Posted on Monday - 10/31/2022 to Up Close
By Barbara Anderson
For the past decade, UCSF Fresno Emergency Medicine and Wilderness Medicine physicians and medical residents have cared for race participants at the Two Cities Marathon that takes place yearly in Fresno/Clovis on the first weekend of November. And this year, the tradition continues.
Leah Bauer, MD, an Emergency Medicine faculty at UCSF Fresno, is the marathon’s medical director overseeing the planning for medical care at five medical tents along the full 26.2-mile course. More than two-dozen UCSF Fresno residents, from various departments, including Emergency Medicine, Surgery, Pediatrics, Family and Community Medicine and Obstetrics and Gynecology have volunteered to staff the medical tents.
UCSF Fresno has provided medical care at the event every year since about 2012, when Lori Weichenthal, MD, associate dean of graduate medical education at UCSF Fresno, who is an Emergency Medicine physician and a runner, saw a need for volunteer medical support, says Danielle Campagne, MD, interim chief of the UCSF Fresno Department of Emergency Medicine. Over the years, several faculty members at UCSF Fresno, including Dr. Campagne, have volunteered as medical director.
Dr. Bauer, who has run half-marathons and hopes to compete in a full marathon next year, started volunteering at the Two Cities Marathon several years ago during her Emergency Medicine residency at UCSF Fresno. “I started as just a volunteer at the finish line tent as a second-year resident,” she says. “They sent out the call for volunteers. And I was like that sounds so awesome. Event medicine is something I’m really interested in, and the running was just an extra bonus.”
Now, she is has taken the reins as medical director at the event, which this year includes the 26.2-mile full marathon, as well as a half marathon, a 10K run and a 5K run/walk. “This is a really awesome, really fun project for the residents, and because we don’t really have a lot of exposure to event medicine, this is a unique opportunity for them,” Dr. Bauer said.
In 2021, a total of about 3,500 people participated in the Boston qualifying marathon course, according to media reports. It takes about five UCSF Fresno volunteers, stationed at each tent to respond to the medical needs of runners, as well as those of onlookers. The UCSF Fresno volunteers must be prepared to handle cramping, electrolyte imbalances, wound care, allergic reactions – (even a heart attack, which thankfully has not occurred during her tenure as a volunteer, Dr. Bauer says).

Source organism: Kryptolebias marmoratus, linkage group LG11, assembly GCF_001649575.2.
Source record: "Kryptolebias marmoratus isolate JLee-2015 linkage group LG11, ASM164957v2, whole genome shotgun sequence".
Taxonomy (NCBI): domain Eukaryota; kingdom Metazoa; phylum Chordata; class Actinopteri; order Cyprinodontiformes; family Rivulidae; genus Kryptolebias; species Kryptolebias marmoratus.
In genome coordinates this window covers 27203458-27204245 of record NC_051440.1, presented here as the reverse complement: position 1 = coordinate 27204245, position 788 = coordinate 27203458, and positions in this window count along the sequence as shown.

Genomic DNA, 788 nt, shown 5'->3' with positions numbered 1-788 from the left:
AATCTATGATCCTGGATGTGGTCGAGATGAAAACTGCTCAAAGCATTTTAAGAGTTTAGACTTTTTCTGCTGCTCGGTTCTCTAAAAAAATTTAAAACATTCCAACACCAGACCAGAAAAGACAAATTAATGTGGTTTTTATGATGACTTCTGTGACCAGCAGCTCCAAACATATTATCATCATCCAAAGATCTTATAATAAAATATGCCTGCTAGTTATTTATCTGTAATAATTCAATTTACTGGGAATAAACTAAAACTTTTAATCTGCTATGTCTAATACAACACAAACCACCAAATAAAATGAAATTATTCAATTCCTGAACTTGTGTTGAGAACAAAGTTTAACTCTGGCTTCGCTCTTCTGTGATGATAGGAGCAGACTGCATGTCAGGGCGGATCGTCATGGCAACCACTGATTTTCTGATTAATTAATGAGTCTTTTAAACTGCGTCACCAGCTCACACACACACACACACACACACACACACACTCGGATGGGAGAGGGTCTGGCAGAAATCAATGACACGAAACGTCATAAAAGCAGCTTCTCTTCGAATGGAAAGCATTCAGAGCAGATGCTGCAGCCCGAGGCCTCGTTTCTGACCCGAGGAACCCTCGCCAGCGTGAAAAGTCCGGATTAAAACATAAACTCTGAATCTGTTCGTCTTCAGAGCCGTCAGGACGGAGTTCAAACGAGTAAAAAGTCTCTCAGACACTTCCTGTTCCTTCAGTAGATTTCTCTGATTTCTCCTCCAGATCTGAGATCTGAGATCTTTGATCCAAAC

Medical planning for the race starts several months in advance of the event and involves coordinating with race directors to decide where the tents will be placed along the course. Dr. Bauer asks residents who are interested in taking on the role of resident medical director to help recruit volunteers. This year, the resident medical directors are Emergency Medicine residents, Kayla Johnson, MD; Madeline “Maddie” Giegold, MD; and Jesus Martinez, MD. In addition to medical residents, volunteers this year include medical students, scribes, nurses, and other ancillary staff at Community Regional Medical Center. “It’s really a group effort,” Dr. Bauer says.
This is the second year Dr. Giegold has served as a medical resident director. She is a runner and volunteering at the marathon is a “fun way to get involved in the running community that also uses my skills as a physician,” she says. “And for us residents, it’s a great opportunity to get experience pre-hospital and event medicine.”
The resident medical directors work with Dr. Bauer a month before the race to review and prepare the supplies to stock at the tents along the course. They also help coordinate with American Ambulance to be on site should any race participant or onlooker need transport to a hospital. “American Ambulance has been our partner for years and years,” Dr. Bauer says. UCSF Fresno also partners with PRO~PT, a physical therapy provider and a race co-sponsor, for help with joint and musculoskeletal complaints, especially in the tent at the finish line.
Once all the volunteers are recruited and signed up, the resident medical directors make assignments for each tent along the course and assign a team captain for each tent. On the morning of the event (about 5:45 a.m.), the resident medical directors and volunteers gather and help erect the tents. “Our goal is to get there, get everything erected, set up, get all our supplies out, and make sure we all are communicating in case something happens at one of the tents far down on the course,” Dr. Bauer says.
“During the marathon, we’re definitely busy,” she says. “There’s a little bit of a lull if you’re at the start-line tent because the runners are running away from you. But the course this year has a 10K, which is a loop. So, while the marathoners are running away and the half-marathoners are running away, the 10Kers are actually coming back around. So, everyone is going to be busy this year.”
It’s a full day, but Dr. Bauer says she brings coffee and doughnuts. Everyone goes out after the race for a late lunch to debrief. “It’s just a good time to get together and hang out – outside of work – and do something different than the everyday of being in the hospital. And the participants are always really excited and they’re super grateful for the care.”
Dr. Campagne applauds the UCSF Fresno volunteers for their part in helping to make the Two Cities Marathon a safe and successful event. “I’m just really proud of our department for taking this opportunity to provide a great community service for our Valley.”